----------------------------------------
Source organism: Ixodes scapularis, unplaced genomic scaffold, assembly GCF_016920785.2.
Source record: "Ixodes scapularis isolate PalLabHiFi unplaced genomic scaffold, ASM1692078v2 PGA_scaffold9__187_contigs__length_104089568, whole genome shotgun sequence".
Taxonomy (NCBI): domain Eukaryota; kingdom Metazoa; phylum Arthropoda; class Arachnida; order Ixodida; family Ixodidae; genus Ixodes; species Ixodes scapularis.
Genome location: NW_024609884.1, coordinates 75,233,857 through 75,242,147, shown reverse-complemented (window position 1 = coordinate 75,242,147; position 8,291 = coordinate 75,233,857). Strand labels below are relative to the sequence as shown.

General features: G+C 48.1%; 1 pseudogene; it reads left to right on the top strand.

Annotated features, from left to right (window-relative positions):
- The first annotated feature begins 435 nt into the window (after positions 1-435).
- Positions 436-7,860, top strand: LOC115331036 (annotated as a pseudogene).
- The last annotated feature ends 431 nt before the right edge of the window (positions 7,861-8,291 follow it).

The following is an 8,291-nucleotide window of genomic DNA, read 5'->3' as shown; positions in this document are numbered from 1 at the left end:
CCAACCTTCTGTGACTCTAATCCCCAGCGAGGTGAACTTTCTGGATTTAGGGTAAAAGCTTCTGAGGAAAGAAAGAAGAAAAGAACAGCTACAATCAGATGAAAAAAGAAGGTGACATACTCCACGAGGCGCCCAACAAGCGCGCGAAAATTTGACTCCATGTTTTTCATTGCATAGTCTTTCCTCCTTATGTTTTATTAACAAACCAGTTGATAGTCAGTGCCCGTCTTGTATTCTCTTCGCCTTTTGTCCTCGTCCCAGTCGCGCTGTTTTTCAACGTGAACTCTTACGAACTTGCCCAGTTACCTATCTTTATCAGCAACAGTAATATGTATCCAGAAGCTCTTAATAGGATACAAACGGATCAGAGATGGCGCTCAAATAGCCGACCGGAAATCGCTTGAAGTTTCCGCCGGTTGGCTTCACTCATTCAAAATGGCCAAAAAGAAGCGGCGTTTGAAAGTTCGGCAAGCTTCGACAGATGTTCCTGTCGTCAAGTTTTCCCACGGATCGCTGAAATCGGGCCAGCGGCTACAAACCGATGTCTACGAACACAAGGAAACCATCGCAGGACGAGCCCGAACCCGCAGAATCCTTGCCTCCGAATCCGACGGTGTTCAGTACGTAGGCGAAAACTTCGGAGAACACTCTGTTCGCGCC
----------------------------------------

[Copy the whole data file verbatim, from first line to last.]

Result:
Source organism: Ixodes scapularis, unplaced genomic scaffold, assembly GCF_016920785.2.
Source record: "Ixodes scapularis isolate PalLabHiFi unplaced genomic scaffold, ASM1692078v2 PGA_scaffold9__187_contigs__length_104089568, whole genome shotgun sequence".
Taxonomy (NCBI): domain Eukaryota; kingdom Metazoa; phylum Arthropoda; class Arachnida; order Ixodida; family Ixodidae; genus Ixodes; species Ixodes scapularis.
Genome location: NW_024609884.1, coordinates 75,233,857 through 75,242,147, shown reverse-complemented (window position 1 = coordinate 75,242,147; position 8,291 = coordinate 75,233,857). Strand labels below are relative to the sequence as shown.

General features: G+C 48.1%; 1 pseudogene; it reads left to right on the top strand.

Annotated features, from left to right (window-relative positions):
- The first annotated feature begins 435 nt into the window (after positions 1-435).
- Positions 436-7,860, top strand: LOC115331036 (annotated as a pseudogene).
- The last annotated feature ends 431 nt before the right edge of the window (positions 7,861-8,291 follow it).

The following is an 8,291-nucleotide window of genomic DNA, read 5'->3' as shown; positions in this document are numbered from 1 at the left end:
CCAACCTTCTGTGACTCTAATCCCCAGCGAGGTGAACTTTCTGGATTTAGGGTAAAAGCTTCTGAGGAAAGAAAGAAGAAAAGAACAGCTACAATCAGATGAAAAAAGAAGGTGACATACTCCACGAGGCGCCCAACAAGCGCGCGAAAATTTGACTCCATGTTTTTCATTGCATAGTCTTTCCTCCTTATGTTTTATTAACAAACCAGTTGATAGTCAGTGCCCGTCTTGTATTCTCTTCGCCTTTTGTCCTCGTCCCAGTCGCGCTGTTTTTCAACGTGAACTCTTACGAACTTGCCCAGTTACCTATCTTTATCAGCAACAGTAATATGTATCCAGAAGCTCTTAATAGGATACAAACGGATCAGAGATGGCGCTCAAATAGCCGACCGGAAATCGCTTGAAGTTTCCGCCGGTTGGCTTCACTCATTCAAAATGGCCAAAAAGAAGCGGCGTTTGAAAGTTCGGCAAGCTTCGACAGATGTTCCTGTCGTCAAGTTTTCCCACGGATCGCTGAAATCGGGCCAGCGGCTACAAACCGATGTCTACGAACACAAGGAAACCATCGCAGGACGAGCCCGAACCCGCAGAATCCTTGCCTCCGAATCCGACGGTGTTCAGTACGTAGGCGAAAACTTCGGAGAACACTCTGTTCGCGCC